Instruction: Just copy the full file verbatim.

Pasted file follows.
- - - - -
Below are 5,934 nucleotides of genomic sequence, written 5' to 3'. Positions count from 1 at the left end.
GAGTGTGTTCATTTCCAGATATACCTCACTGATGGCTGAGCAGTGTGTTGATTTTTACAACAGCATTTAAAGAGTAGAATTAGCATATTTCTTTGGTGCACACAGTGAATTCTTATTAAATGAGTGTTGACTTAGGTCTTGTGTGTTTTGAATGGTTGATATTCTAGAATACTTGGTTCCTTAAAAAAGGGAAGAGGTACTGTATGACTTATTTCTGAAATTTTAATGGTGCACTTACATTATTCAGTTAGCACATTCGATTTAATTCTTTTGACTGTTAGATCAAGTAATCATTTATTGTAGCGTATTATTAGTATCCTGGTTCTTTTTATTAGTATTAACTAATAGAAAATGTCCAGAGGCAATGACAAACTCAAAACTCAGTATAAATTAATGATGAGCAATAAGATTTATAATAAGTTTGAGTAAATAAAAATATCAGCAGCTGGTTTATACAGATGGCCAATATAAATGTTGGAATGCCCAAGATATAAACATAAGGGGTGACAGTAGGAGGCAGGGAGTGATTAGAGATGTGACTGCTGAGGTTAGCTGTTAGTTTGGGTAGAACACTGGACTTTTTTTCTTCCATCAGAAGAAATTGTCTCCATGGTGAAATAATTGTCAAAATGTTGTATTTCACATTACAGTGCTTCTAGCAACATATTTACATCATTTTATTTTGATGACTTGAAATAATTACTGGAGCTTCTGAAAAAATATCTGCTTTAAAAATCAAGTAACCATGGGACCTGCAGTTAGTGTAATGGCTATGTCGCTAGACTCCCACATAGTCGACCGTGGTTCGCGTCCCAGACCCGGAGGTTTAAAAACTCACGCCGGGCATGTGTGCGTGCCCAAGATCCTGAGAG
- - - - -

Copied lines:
Below are 5,934 nucleotides of genomic sequence, written 5' to 3'. Positions count from 1 at the left end.
GAGTGTGTTCATTTCCAGATATACCTCACTGATGGCTGAGCAGTGTGTTGATTTTTACAACAGCATTTAAAGAGTAGAATTAGCATATTTCTTTGGTGCACACAGTGAATTCTTATTAAATGAGTGTTGACTTAGGTCTTGTGTGTTTTGAATGGTTGATATTCTAGAATACTTGGTTCCTTAAAAAAGGGAAGAGGTACTGTATGACTTATTTCTGAAATTTTAATGGTGCACTTACATTATTCAGTTAGCACATTCGATTTAATTCTTTTGACTGTTAGATCAAGTAATCATTTATTGTAGCGTATTATTAGTATCCTGGTTCTTTTTATTAGTATTAACTAATAGAAAATGTCCAGAGGCAATGACAAACTCAAAACTCAGTATAAATTAATGATGAGCAATAAGATTTATAATAAGTTTGAGTAAATAAAAATATCAGCAGCTGGTTTATACAGATGGCCAATATAAATGTTGGAATGCCCAAGATATAAACATAAGGGGTGACAGTAGGAGGCAGGGAGTGATTAGAGATGTGACTGCTGAGGTTAGCTGTTAGTTTGGGTAGAACACTGGACTTTTTTTCTTCCATCAGAAGAAATTGTCTCCATGGTGAAATAATTGTCAAAATGTTGTATTTCACATTACAGTGCTTCTAGCAACATATTTACATCATTTTATTTTGATGACTTGAAATAATTACTGGAGCTTCTGAAAAAATATCTGCTTTAAAAATCAAGTAACCATGGGACCTGCAGTTAGTGTAATGGCTATGTCGCTAGACTCCCACATAGTCGACCGTGGTTCGCGTCCCAGACCCGGAGGTTTAAAAACTCACGCCGGGCATGTGTGCGTGCCCAAGATCCTGAGAG